This is from the Hamilton Advertiser around May or June 1950 and shows an African hut. The heading was “African Hut” Shelter at Livingstone Memorial, and the caption read “This thatched hut, built on the African model, will serve as a rain shelter at the Livingstone Memorial, Blantyre. If suitable poles can be secured, similar huts will be erected in other parts of the grounds. This one was erected by Mr R. G. McCallum, warden, who is seen on the left of our photograph, and his assistant, Mr Sommerville.”
How wonderful it would be to have such rain shelters back at the grounds. What a brilliant idea and sure would have been handy when an occasional downpour came on. I’m not sure the thatch, being a constant maintenance issue would have lasted very long in Scottish winters.
With thanks to Gordon Cook, who shared this photo and told me, “Mr Sommerville was the gardener at the Memorial grounds and lived in Stonefield Crescent.”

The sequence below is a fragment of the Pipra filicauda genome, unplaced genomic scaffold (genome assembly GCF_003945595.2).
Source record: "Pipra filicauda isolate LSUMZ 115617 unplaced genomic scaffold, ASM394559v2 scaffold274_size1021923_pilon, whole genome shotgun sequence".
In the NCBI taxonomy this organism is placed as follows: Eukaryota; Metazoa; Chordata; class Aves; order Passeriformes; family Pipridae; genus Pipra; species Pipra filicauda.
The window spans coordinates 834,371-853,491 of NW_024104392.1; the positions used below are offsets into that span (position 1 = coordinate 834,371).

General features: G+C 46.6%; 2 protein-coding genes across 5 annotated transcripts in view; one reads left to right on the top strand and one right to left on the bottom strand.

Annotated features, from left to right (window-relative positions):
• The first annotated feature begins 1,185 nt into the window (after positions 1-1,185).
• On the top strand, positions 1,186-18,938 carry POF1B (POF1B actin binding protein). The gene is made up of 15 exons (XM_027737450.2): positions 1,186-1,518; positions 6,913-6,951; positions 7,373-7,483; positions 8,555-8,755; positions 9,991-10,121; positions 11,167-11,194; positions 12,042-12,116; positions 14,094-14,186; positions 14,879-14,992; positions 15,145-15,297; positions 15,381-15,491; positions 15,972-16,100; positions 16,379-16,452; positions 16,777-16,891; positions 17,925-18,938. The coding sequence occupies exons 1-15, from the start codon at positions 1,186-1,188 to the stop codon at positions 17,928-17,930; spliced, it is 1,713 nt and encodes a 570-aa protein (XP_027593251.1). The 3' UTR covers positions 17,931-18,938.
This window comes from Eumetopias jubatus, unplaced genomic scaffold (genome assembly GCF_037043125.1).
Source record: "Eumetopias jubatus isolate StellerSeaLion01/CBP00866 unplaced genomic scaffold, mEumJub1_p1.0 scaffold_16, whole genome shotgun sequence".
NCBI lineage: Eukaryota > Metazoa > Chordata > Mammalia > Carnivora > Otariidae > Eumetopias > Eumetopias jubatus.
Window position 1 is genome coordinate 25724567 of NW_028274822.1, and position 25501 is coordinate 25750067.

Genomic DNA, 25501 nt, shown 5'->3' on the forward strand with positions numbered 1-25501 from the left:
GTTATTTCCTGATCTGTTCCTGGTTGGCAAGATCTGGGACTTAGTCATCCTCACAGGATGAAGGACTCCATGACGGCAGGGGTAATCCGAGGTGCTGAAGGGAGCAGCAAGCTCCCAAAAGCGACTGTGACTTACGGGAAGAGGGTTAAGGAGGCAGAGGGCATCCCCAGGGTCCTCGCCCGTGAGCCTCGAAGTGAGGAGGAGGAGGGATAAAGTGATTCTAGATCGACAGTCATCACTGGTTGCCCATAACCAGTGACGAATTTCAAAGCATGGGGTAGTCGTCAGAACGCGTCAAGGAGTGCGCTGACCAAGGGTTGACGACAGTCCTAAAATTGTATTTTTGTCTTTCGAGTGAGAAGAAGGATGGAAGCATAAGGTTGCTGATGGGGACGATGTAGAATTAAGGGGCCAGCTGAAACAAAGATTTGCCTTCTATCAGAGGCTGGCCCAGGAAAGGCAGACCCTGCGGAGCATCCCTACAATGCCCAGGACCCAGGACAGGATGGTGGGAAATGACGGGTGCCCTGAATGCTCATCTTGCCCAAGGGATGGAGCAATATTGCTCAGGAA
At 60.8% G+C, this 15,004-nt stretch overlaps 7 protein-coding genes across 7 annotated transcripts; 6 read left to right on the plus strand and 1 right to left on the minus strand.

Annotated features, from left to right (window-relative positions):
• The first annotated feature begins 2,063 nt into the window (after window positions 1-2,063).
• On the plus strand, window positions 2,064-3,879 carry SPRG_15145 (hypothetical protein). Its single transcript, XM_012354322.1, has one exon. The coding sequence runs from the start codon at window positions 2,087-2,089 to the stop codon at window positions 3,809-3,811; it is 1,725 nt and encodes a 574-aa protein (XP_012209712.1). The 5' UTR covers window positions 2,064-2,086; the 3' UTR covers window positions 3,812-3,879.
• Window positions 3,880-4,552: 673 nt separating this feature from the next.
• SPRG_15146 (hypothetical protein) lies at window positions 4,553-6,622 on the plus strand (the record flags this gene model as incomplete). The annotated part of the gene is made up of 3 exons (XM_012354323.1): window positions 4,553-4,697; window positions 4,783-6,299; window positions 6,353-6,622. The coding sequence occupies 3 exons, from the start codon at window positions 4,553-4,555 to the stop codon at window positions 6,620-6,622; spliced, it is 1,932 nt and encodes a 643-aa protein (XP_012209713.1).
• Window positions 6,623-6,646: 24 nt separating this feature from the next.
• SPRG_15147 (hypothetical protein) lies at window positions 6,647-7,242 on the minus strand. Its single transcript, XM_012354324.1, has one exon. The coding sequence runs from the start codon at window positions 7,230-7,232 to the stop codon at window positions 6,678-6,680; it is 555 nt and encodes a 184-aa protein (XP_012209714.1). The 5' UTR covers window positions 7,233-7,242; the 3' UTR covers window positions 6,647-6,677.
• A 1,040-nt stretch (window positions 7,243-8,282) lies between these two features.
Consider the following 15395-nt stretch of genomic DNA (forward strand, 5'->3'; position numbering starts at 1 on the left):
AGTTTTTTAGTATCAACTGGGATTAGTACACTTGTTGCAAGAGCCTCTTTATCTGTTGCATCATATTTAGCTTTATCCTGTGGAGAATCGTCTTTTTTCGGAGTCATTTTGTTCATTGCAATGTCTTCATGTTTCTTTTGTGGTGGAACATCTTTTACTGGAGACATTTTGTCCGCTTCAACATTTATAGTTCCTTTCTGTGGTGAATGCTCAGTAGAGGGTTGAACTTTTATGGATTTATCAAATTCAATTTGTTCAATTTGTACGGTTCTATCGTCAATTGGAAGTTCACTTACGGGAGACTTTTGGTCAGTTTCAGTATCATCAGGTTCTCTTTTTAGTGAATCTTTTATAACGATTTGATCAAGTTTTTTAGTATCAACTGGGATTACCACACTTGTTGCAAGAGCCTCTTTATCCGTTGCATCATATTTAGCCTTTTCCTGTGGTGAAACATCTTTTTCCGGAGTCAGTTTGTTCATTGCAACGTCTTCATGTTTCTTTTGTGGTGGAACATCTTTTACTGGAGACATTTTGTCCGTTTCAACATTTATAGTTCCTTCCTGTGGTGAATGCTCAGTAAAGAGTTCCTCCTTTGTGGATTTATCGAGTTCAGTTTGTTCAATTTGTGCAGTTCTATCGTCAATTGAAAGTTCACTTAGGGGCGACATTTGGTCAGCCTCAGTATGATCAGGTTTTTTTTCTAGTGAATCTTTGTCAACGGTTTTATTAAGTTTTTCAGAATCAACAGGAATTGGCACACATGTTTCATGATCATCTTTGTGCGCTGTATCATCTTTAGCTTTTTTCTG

Featuring Blantyre Project Social Media with permission. Strictly not for use by others on or offline, our visitors said:
John Dunsmore I can mind standing under it when it poured down
Jim McSorley You can import elephant grass from zimbabwe and get busy with the thatching. It will last 20 years
Graham Horne If maintained properly it should survive most kinds of weather.
Blantyre Project “maintained” being the word. Things were certainly more financially difficult for the Livingstone Centre in the latter 20th Century. I wonder if this played a part in the removal of it. A storm did affect the rain shelters in the 1960s, but I think it was the corrugated one.